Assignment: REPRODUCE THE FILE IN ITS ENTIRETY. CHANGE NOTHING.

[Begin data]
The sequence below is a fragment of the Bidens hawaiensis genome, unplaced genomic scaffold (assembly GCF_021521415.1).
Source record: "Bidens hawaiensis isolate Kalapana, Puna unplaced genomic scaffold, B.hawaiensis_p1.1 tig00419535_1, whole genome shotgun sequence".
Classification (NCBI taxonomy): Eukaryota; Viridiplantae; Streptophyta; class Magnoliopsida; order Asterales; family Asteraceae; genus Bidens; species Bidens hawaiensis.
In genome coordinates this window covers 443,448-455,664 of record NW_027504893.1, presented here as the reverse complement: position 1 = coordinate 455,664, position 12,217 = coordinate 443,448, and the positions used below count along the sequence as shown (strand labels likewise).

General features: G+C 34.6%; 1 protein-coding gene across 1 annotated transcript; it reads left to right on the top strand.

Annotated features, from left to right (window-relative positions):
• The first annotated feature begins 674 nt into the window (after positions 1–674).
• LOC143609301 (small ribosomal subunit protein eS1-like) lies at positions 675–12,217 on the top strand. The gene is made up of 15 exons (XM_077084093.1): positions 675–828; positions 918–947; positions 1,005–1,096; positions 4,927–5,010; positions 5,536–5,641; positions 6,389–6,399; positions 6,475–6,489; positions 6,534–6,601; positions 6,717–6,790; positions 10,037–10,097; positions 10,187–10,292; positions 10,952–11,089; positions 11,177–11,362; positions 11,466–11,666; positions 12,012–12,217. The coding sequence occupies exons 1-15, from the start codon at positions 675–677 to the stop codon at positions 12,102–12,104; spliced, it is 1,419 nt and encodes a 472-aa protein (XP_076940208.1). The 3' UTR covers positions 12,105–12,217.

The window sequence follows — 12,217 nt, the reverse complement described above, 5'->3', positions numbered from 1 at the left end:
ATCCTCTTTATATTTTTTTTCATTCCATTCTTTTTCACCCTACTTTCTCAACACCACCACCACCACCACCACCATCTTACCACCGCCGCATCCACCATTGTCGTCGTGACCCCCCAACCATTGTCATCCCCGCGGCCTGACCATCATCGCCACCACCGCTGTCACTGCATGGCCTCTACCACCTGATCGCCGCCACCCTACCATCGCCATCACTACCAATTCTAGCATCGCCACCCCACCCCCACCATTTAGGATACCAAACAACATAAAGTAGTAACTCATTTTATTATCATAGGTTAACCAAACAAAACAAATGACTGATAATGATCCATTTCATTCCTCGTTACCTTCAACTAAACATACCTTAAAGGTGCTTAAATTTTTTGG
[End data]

The sequence below is a fragment of the Bidens hawaiensis genome, unplaced genomic scaffold (assembly GCF_021521415.1).
Source record: "Bidens hawaiensis isolate Kalapana, Puna unplaced genomic scaffold, B.hawaiensis_p1.1 tig00419535_1, whole genome shotgun sequence".
Classification (NCBI taxonomy): Eukaryota; Viridiplantae; Streptophyta; class Magnoliopsida; order Asterales; family Asteraceae; genus Bidens; species Bidens hawaiensis.
In genome coordinates this window covers 443,448-455,664 of record NW_027504893.1, presented here as the reverse complement: position 1 = coordinate 455,664, position 12,217 = coordinate 443,448, and the positions used below count along the sequence as shown (strand labels likewise).

General features: G+C 34.6%; 1 protein-coding gene across 1 annotated transcript; it reads left to right on the top strand.

Annotated features, from left to right (window-relative positions):
• The first annotated feature begins 674 nt into the window (after positions 1–674).
• LOC143609301 (small ribosomal subunit protein eS1-like) lies at positions 675–12,217 on the top strand. The gene is made up of 15 exons (XM_077084093.1): positions 675–828; positions 918–947; positions 1,005–1,096; positions 4,927–5,010; positions 5,536–5,641; positions 6,389–6,399; positions 6,475–6,489; positions 6,534–6,601; positions 6,717–6,790; positions 10,037–10,097; positions 10,187–10,292; positions 10,952–11,089; positions 11,177–11,362; positions 11,466–11,666; positions 12,012–12,217. The coding sequence occupies exons 1-15, from the start codon at positions 675–677 to the stop codon at positions 12,102–12,104; spliced, it is 1,419 nt and encodes a 472-aa protein (XP_076940208.1). The 3' UTR covers positions 12,105–12,217.

The window sequence follows — 12,217 nt, the reverse complement described above, 5'->3', positions numbered from 1 at the left end:
ATCCTCTTTATATTTTTTTTCATTCCATTCTTTTTCACCCTACTTTCTCAACACCACCACCACCACCACCACCATCTTACCACCGCCGCATCCACCATTGTCGTCGTGACCCCCCAACCATTGTCATCCCCGCGGCCTGACCATCATCGCCACCACCGCTGTCACTGCATGGCCTCTACCACCTGATCGCCGCCACCCTACCATCGCCATCACTACCAATTCTAGCATCGCCACCCCACCCCCACCATTTAGGATACCAAACAACATAAAGTAGTAACTCATTTTATTATCATAGGTTAACCAAACAAAACAAATGACTGATAATGATCCATTTCATTCCTCGTTACCTTCAACTAAACATACCTTAAAGGTGCTTAAATTTTTTGG